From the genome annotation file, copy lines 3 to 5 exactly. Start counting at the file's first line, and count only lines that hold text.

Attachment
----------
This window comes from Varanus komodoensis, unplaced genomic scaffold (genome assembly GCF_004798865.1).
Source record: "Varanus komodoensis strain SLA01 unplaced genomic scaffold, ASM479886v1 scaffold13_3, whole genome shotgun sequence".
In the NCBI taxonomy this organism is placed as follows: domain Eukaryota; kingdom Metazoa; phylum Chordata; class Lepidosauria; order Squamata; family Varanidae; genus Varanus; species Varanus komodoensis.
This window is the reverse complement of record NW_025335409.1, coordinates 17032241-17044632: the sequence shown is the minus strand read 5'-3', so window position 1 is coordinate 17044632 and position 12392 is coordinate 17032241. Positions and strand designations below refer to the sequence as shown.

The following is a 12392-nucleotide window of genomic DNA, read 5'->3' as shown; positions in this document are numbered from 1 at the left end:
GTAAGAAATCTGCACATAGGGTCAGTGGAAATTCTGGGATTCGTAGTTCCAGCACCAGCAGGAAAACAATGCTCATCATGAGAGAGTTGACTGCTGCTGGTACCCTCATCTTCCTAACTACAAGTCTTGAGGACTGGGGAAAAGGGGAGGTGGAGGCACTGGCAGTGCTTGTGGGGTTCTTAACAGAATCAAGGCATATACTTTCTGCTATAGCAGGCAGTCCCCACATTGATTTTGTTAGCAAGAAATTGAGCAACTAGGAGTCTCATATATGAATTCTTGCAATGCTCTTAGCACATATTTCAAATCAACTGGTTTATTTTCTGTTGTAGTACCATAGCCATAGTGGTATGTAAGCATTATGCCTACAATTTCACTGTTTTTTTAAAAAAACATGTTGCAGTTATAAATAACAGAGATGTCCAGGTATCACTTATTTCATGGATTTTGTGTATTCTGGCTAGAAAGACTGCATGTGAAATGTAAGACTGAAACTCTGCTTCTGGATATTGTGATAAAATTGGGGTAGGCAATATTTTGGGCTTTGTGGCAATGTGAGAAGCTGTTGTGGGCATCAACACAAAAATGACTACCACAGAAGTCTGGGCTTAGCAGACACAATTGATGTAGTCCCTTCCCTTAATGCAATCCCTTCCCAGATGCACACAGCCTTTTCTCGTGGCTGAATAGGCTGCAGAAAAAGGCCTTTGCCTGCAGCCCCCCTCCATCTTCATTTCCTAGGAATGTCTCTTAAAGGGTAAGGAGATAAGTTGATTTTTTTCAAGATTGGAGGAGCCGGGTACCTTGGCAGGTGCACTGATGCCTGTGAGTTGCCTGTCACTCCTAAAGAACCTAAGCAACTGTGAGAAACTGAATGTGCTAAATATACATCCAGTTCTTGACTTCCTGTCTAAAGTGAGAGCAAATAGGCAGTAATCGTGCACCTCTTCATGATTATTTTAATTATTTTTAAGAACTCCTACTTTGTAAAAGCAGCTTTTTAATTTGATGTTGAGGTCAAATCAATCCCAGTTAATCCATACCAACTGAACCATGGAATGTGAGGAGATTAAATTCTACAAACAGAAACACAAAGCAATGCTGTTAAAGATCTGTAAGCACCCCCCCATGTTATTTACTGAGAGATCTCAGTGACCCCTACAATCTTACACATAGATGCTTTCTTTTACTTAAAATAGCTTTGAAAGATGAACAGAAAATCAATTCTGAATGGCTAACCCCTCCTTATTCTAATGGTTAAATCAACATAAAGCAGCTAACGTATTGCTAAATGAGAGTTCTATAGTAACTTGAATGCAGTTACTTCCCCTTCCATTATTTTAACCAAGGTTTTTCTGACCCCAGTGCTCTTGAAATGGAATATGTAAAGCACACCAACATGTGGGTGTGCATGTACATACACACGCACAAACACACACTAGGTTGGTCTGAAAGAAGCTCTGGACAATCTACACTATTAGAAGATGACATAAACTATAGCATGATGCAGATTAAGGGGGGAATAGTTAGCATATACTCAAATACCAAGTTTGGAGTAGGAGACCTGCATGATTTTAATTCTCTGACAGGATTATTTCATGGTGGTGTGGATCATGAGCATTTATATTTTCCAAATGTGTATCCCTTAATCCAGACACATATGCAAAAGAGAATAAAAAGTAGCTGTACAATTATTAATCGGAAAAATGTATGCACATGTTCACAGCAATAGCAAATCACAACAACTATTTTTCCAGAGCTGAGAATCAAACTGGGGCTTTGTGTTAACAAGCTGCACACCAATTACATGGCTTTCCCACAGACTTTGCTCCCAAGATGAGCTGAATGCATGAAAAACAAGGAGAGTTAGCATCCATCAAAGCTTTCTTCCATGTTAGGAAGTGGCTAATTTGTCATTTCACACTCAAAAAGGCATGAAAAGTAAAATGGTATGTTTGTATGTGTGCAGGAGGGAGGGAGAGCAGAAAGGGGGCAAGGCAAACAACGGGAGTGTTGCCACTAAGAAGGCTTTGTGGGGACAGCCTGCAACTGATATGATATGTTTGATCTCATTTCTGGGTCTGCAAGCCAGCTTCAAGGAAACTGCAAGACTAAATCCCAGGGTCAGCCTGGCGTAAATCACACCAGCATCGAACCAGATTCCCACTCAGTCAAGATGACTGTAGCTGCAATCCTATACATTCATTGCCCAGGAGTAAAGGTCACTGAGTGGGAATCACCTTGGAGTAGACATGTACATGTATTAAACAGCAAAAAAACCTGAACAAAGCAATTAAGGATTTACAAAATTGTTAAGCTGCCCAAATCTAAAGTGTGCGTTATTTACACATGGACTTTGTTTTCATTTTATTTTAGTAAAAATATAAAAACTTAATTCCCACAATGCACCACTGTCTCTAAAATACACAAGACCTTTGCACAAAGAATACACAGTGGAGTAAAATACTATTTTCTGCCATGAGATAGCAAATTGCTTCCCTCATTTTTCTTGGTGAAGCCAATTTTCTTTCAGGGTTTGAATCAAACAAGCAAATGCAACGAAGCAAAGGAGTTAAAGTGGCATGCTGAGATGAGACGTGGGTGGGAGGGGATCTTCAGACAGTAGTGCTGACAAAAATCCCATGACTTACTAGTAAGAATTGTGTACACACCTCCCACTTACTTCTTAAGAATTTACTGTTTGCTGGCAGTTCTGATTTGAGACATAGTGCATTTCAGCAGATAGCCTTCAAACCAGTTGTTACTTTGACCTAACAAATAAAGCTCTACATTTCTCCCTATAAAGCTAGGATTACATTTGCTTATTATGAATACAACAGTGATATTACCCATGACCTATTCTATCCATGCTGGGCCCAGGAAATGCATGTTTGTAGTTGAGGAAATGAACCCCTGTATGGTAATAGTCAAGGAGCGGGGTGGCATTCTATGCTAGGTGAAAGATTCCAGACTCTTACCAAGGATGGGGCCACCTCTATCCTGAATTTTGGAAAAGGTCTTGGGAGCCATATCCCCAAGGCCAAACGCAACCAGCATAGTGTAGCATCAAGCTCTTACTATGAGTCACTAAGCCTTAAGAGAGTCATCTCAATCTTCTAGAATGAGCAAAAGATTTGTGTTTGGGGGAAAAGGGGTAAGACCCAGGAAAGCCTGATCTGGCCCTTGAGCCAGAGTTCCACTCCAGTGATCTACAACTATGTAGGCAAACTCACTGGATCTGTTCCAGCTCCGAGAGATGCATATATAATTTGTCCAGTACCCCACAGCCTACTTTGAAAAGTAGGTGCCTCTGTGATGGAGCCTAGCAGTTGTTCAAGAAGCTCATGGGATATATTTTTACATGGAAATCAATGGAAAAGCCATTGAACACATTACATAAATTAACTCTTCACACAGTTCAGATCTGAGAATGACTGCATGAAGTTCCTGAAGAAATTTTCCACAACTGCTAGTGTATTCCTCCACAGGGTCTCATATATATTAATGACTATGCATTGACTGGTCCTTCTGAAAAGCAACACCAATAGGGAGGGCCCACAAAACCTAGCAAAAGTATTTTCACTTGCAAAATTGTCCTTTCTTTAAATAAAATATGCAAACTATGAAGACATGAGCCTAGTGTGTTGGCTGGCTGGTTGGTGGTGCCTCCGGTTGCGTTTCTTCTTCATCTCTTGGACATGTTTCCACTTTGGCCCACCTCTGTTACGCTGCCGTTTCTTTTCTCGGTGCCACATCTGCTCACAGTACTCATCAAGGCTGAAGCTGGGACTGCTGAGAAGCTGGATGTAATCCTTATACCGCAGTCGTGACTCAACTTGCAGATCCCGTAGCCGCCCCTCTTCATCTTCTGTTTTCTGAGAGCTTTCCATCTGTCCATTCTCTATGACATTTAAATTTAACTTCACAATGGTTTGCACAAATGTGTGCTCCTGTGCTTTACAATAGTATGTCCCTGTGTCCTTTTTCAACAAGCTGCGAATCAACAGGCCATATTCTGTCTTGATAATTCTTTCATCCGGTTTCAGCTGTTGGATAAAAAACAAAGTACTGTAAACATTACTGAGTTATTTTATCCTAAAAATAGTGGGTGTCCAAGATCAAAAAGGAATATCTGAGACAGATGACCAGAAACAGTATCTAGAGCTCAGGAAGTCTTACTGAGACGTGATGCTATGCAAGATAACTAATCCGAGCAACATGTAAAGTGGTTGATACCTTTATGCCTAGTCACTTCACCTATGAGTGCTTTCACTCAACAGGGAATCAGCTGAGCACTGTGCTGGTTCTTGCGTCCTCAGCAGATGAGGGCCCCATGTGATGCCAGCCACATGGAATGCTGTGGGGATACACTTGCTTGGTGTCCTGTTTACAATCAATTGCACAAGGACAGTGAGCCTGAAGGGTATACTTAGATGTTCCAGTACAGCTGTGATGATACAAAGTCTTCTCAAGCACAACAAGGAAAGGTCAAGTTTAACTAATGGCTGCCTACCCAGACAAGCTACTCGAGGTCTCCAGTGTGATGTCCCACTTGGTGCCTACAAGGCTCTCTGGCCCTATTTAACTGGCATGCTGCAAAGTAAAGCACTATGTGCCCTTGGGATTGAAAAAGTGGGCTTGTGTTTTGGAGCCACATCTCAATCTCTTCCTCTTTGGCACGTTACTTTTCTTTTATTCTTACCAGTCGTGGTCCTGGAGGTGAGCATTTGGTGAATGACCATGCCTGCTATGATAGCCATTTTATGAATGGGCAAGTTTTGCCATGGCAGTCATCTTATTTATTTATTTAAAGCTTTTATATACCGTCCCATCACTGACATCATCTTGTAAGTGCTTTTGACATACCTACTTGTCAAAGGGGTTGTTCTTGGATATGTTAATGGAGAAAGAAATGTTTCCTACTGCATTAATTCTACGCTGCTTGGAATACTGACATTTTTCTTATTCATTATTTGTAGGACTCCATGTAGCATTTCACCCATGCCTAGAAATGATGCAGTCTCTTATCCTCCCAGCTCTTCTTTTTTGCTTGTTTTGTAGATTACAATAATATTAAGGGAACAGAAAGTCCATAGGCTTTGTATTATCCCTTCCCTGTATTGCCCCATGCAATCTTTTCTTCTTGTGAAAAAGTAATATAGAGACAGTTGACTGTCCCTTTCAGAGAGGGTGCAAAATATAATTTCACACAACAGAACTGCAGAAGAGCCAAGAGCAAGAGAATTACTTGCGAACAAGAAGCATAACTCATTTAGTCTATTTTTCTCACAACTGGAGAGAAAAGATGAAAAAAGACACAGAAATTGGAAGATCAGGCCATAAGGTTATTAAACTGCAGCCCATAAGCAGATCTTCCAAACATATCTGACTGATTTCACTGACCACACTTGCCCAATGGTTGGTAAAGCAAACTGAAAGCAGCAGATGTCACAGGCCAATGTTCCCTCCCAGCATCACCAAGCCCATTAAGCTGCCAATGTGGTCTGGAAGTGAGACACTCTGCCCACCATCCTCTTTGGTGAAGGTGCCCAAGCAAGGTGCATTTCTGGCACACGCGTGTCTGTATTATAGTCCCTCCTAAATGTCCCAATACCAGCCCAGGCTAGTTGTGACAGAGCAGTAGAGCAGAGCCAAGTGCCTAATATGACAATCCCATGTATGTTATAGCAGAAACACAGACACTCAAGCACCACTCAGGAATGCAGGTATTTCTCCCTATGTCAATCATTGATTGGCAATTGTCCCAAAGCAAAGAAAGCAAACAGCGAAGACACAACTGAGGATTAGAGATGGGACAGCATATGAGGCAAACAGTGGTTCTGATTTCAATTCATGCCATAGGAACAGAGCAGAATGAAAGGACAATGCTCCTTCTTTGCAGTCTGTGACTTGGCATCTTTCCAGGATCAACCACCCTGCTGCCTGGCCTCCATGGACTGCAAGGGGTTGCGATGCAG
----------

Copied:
In the NCBI taxonomy this organism is placed as follows: domain Eukaryota; kingdom Metazoa; phylum Chordata; class Lepidosauria; order Squamata; family Varanidae; genus Varanus; species Varanus komodoensis.
This window is the reverse complement of record NW_025335409.1, coordinates 17032241-17044632: the sequence shown is the minus strand read 5'-3', so window position 1 is coordinate 17044632 and position 12392 is coordinate 17032241. Positions and strand designations below refer to the sequence as shown.

The following is a 12392-nucleotide window of genomic DNA, read 5'->3' as shown; positions in this document are numbered from 1 at the left end: